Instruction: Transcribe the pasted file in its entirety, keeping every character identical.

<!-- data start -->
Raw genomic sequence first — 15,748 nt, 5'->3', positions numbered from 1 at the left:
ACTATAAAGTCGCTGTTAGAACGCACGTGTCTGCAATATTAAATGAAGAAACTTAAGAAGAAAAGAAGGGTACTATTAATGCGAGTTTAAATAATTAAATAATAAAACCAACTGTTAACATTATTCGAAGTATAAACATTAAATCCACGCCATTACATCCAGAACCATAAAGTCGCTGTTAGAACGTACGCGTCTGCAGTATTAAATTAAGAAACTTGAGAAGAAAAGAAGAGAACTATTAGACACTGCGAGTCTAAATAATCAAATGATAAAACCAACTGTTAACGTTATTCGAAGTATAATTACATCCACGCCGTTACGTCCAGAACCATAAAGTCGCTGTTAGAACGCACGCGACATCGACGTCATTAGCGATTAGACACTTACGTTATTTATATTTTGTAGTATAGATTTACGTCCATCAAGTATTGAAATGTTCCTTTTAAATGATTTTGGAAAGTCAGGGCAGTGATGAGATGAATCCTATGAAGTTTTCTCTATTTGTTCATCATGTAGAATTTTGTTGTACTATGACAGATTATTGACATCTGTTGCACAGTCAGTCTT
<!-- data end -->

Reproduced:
Raw genomic sequence first — 15,748 nt, 5'->3', positions numbered from 1 at the left:
ACTATAAAGTCGCTGTTAGAACGCACGTGTCTGCAATATTAAATGAAGAAACTTAAGAAGAAAAGAAGGGTACTATTAATGCGAGTTTAAATAATTAAATAATAAAACCAACTGTTAACATTATTCGAAGTATAAACATTAAATCCACGCCATTACATCCAGAACCATAAAGTCGCTGTTAGAACGTACGCGTCTGCAGTATTAAATTAAGAAACTTGAGAAGAAAAGAAGAGAACTATTAGACACTGCGAGTCTAAATAATCAAATGATAAAACCAACTGTTAACGTTATTCGAAGTATAATTACATCCACGCCGTTACGTCCAGAACCATAAAGTCGCTGTTAGAACGCACGCGACATCGACGTCATTAGCGATTAGACACTTACGTTATTTATATTTTGTAGTATAGATTTACGTCCATCAAGTATTGAAATGTTCCTTTTAAATGATTTTGGAAAGTCAGGGCAGTGATGAGATGAATCCTATGAAGTTTTCTCTATTTGTTCATCATGTAGAATTTTGTTGTACTATGACAGATTATTGACATCTGTTGCACAGTCAGTCTT